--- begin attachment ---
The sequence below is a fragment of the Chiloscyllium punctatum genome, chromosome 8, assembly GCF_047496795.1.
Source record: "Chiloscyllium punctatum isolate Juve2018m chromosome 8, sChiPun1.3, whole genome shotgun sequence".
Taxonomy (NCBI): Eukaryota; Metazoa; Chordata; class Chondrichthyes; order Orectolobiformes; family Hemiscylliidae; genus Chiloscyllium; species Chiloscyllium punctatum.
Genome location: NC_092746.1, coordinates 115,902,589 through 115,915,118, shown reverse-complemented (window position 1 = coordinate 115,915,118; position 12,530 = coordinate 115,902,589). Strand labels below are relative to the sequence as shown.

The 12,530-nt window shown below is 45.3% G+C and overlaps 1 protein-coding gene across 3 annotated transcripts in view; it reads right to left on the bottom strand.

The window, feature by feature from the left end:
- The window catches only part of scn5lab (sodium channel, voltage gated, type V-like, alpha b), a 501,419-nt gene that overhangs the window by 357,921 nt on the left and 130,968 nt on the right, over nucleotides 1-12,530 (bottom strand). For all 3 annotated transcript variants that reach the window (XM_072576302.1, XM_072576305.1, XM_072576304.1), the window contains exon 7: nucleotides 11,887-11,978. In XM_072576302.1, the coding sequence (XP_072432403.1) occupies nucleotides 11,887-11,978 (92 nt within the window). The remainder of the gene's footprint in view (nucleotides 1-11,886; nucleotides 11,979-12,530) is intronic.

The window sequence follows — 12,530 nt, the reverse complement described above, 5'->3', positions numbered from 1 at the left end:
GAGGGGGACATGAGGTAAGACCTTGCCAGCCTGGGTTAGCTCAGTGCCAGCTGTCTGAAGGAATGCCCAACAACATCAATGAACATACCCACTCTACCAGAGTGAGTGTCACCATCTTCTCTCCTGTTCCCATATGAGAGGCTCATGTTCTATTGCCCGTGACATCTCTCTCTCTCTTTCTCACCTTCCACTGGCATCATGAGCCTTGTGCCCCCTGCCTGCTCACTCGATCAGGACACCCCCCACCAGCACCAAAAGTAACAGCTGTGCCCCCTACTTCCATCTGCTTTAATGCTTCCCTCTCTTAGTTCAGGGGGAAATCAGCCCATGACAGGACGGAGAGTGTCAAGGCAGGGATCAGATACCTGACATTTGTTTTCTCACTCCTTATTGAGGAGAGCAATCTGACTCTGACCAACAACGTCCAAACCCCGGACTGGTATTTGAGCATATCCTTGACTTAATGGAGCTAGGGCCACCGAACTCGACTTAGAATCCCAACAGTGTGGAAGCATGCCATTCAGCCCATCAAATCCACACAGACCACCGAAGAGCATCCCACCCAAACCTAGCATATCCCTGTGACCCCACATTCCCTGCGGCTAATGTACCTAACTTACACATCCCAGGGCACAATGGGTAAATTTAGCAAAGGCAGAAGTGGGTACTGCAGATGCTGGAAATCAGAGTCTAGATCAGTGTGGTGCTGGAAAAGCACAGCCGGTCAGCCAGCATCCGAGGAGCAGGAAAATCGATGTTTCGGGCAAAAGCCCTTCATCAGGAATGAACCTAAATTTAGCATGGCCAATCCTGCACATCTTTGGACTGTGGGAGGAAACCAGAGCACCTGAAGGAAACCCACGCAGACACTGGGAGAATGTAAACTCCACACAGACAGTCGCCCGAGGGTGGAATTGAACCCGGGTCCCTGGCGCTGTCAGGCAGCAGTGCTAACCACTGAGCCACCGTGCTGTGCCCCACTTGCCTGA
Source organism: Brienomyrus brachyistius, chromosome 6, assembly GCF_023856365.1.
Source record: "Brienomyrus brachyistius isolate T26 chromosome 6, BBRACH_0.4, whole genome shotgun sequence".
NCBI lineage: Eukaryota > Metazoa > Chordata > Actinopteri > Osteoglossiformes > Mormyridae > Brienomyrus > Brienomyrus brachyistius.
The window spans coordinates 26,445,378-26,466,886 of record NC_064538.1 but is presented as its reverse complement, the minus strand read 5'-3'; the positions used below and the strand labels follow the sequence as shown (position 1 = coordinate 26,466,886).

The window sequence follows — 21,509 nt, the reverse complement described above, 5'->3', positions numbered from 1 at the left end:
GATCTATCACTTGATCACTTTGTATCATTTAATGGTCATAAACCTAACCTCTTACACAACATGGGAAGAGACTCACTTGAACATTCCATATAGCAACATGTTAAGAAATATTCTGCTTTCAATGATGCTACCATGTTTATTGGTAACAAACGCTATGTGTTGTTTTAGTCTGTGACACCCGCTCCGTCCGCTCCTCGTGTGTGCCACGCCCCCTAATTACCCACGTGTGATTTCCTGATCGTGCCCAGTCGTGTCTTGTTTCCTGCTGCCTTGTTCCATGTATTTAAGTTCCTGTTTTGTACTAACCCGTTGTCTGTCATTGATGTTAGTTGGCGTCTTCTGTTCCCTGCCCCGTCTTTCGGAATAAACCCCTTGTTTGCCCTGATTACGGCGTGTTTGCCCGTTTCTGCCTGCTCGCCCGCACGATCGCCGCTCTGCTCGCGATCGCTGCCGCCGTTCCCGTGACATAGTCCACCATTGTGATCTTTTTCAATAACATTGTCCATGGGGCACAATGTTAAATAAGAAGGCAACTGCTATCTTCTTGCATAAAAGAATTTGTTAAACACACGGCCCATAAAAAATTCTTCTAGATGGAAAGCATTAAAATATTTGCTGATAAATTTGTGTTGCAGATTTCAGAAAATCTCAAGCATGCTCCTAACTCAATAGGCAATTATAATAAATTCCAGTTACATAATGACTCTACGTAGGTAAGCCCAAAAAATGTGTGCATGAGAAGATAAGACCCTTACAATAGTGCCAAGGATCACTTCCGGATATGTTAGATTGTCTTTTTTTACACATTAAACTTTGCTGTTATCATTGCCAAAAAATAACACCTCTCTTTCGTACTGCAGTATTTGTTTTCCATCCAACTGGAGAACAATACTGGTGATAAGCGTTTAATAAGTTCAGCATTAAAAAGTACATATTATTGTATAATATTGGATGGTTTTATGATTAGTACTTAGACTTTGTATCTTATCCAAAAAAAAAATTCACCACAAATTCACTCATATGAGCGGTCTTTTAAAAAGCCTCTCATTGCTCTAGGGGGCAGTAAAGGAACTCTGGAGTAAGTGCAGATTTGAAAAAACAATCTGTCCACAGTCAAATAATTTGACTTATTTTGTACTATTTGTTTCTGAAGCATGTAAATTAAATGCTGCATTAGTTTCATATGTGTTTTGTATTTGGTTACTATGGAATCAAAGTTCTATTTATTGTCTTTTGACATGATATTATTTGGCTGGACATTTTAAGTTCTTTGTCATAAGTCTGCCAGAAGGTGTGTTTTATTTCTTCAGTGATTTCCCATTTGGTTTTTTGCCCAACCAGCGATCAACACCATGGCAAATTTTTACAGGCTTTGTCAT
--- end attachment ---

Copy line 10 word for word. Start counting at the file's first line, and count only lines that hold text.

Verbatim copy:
Source organism: Brienomyrus brachyistius, chromosome 6, assembly GCF_023856365.1.